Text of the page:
Assessed value is the evaluation of what your real estate is worth for the purpose of calculating municipal taxes.
Assessed value is a statement of what your real estate is worth for municipal tax purposes. Local tax authorities start with your property’s assessed value, apply applicable exemptions, and then multiply the total by your town or city’s mill rate to determine what you owe in taxes.
Assessed value only relates to local taxes. It has nothing to do with commercial property insurance or other policies. When buying commercial property insurance, the key question to ask is whether you want to insure your building for its:
Replacement value: What it would cost to replace it with a similar building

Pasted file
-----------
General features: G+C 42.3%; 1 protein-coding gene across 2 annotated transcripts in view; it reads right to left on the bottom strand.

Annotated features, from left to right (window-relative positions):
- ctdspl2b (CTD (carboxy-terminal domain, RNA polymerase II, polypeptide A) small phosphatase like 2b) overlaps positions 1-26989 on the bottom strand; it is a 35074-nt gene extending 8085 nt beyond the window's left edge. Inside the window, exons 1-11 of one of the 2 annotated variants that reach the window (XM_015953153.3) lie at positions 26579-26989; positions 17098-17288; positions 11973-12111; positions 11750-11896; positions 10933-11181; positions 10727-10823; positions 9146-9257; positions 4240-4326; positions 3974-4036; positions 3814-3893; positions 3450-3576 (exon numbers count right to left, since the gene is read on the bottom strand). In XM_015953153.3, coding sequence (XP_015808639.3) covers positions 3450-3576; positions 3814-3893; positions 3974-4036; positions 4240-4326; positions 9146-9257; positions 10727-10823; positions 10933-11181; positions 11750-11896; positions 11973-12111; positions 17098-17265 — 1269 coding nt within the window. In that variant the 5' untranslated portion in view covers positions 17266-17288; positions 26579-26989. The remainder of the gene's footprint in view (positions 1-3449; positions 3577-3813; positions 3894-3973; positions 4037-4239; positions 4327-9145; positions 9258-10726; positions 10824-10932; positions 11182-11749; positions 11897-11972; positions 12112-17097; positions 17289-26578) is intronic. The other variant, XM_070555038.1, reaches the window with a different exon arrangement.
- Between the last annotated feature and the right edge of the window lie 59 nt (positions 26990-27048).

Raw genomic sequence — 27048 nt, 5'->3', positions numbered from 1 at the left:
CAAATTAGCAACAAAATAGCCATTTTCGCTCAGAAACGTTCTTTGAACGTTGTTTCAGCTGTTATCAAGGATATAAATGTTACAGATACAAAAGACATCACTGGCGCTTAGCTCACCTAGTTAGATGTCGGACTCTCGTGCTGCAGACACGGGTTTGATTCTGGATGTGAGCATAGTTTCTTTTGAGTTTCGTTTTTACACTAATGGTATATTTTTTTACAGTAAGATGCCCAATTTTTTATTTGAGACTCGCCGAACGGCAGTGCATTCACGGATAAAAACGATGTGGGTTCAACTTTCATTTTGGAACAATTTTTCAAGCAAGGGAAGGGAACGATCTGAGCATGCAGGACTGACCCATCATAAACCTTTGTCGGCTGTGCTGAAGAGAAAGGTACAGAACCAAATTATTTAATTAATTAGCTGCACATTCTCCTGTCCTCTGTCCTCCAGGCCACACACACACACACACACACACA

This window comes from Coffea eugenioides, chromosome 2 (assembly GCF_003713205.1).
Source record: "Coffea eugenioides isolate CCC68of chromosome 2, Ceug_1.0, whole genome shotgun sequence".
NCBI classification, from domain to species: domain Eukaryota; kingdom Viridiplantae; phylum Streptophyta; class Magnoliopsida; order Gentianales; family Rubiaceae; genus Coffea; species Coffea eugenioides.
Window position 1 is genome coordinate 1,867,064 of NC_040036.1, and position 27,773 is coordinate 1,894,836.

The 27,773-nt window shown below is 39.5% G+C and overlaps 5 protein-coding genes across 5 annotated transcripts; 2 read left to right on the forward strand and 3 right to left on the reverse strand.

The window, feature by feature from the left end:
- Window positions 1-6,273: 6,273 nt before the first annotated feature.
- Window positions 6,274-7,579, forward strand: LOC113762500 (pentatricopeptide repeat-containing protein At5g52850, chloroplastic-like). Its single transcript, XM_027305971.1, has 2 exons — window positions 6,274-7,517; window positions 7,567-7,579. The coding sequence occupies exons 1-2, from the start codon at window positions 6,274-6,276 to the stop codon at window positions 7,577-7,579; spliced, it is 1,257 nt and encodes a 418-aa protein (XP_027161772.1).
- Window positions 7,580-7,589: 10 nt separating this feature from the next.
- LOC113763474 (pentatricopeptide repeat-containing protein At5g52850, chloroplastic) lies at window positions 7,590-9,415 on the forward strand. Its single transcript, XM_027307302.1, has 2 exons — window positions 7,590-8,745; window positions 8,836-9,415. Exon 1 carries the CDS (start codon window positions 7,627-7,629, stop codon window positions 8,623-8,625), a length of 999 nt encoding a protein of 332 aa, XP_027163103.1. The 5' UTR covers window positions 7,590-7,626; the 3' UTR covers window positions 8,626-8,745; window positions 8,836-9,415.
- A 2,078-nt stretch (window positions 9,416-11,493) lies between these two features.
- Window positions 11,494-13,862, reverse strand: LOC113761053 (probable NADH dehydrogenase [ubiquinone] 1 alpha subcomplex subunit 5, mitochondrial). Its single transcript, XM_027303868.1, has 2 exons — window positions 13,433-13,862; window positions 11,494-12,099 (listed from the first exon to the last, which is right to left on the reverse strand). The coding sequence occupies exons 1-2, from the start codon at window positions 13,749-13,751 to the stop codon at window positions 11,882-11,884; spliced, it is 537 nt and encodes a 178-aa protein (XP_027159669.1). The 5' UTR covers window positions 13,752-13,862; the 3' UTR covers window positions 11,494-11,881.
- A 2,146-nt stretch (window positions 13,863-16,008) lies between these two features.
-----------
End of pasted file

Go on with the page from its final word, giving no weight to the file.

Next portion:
Actual cash value: The replacement cost minus the depreciation the building sustained over time
If you decide on actual cash value, your insurance company will consider your building’s square footage, type of construction, and number of occupants in determining its replacement value. The higher that value, the higher your insurance premium will be.
There is no standard method for determining assessed value. Different communities use various methods.
For example, some use a property’s fair market value as its assessed value. To calculate the fair market value, tax authorities do an appraisal, identifying the price at which comparable properties in your area have sold. They also consider characteristics such as:
Other communities apply a fixed percentage to a property’s fair market value to determine its assessed value for tax purposes. For example, a city might have a policy of assessing business property at a standard rate of 50 percent. Thus, if a building had a fair market value of $500,000, its assessed value would be $250,000.
Some tax jurisdictions reassess property values every year. Others do it:
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